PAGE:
Being aware in your family

Posted by Eric Maisel on April 14, 2016 in Family & Relationships.  1170 words.

how to be aware

‘Maisel on the family’ is a weekly column written by Eric Maisel in which he shares his insights about family life. This is part 6, being aware in your family.

Family difficulties tend to continue to grow if no one is paying attention to their existence or to their growth. It is one thing, and relatively easy, to remove an unwanted sapling from your garden. It is another thing, and much harder and more expensive, to remove an unwanted full-grown tree. In order for that sapling to be removed while it is still a sapling, someone has to both notice its existence and realize that it will grow into a tree that may threaten the house’s foundation. There is a noticing component and also a predicting component to awareness: being aware means both spotting something and also predicting its importance.

Here are four areas of family life where you will want to pay close attention:

 

1. Are core values at play or are only little things?
If you’re looking for things to be upset about, you can always find them. You could spend your whole life upset with your husband’s unwillingness to clean out the garage, your wife’s anxiety attacks when company is due, your sister’s way of “borrowing” your clothes, or the face your dad makes when you don’t get your chores done.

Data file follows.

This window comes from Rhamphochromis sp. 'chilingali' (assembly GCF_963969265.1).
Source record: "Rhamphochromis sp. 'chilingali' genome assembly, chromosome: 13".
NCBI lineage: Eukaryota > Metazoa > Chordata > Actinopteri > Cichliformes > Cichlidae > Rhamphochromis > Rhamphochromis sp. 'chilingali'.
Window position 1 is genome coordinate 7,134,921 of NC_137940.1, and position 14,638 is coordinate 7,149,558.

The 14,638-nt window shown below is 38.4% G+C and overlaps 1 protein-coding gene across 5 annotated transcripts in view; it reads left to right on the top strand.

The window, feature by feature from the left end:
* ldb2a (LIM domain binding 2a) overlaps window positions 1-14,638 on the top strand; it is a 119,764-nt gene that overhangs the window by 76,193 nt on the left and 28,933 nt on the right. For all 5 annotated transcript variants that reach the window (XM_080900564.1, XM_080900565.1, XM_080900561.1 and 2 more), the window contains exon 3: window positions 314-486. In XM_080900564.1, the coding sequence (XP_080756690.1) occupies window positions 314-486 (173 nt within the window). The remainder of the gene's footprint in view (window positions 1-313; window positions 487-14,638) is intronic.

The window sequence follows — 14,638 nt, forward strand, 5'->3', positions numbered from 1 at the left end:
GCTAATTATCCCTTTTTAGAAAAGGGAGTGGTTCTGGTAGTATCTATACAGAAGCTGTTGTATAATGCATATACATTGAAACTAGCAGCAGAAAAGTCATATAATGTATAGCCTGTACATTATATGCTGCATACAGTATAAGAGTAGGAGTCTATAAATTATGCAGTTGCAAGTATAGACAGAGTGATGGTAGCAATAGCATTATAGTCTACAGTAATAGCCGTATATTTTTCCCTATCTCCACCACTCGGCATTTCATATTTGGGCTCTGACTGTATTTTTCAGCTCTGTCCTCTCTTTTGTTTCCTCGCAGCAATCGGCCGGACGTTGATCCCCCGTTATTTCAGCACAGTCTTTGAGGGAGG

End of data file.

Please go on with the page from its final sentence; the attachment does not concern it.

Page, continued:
It really doesn’t pay to sweat the small things. On the other hand, it is vital that you speak and act when your core values are involved. Do you know what your core values are? One might be that you refuse to be physically abused or verbally abused or abused in any way. If and when that happens, you’d want to speak up immediately or take some appropriate action.

Sometimes we think that our core values are involved because of the way we construct our inner language. When a chore doesn’t get done by a family member we may feel “betrayed,” but while chores not getting done constitute a problem, speaking to yourself in that way is a bigger problem. It leads to a sense of outrage and other catastrophic feelings when only a misdemeanor has occurred. Make sure that your core values really have been violated before you jump to high drama.

 

2. Is everyone in the family getting a chance to speak and be heard?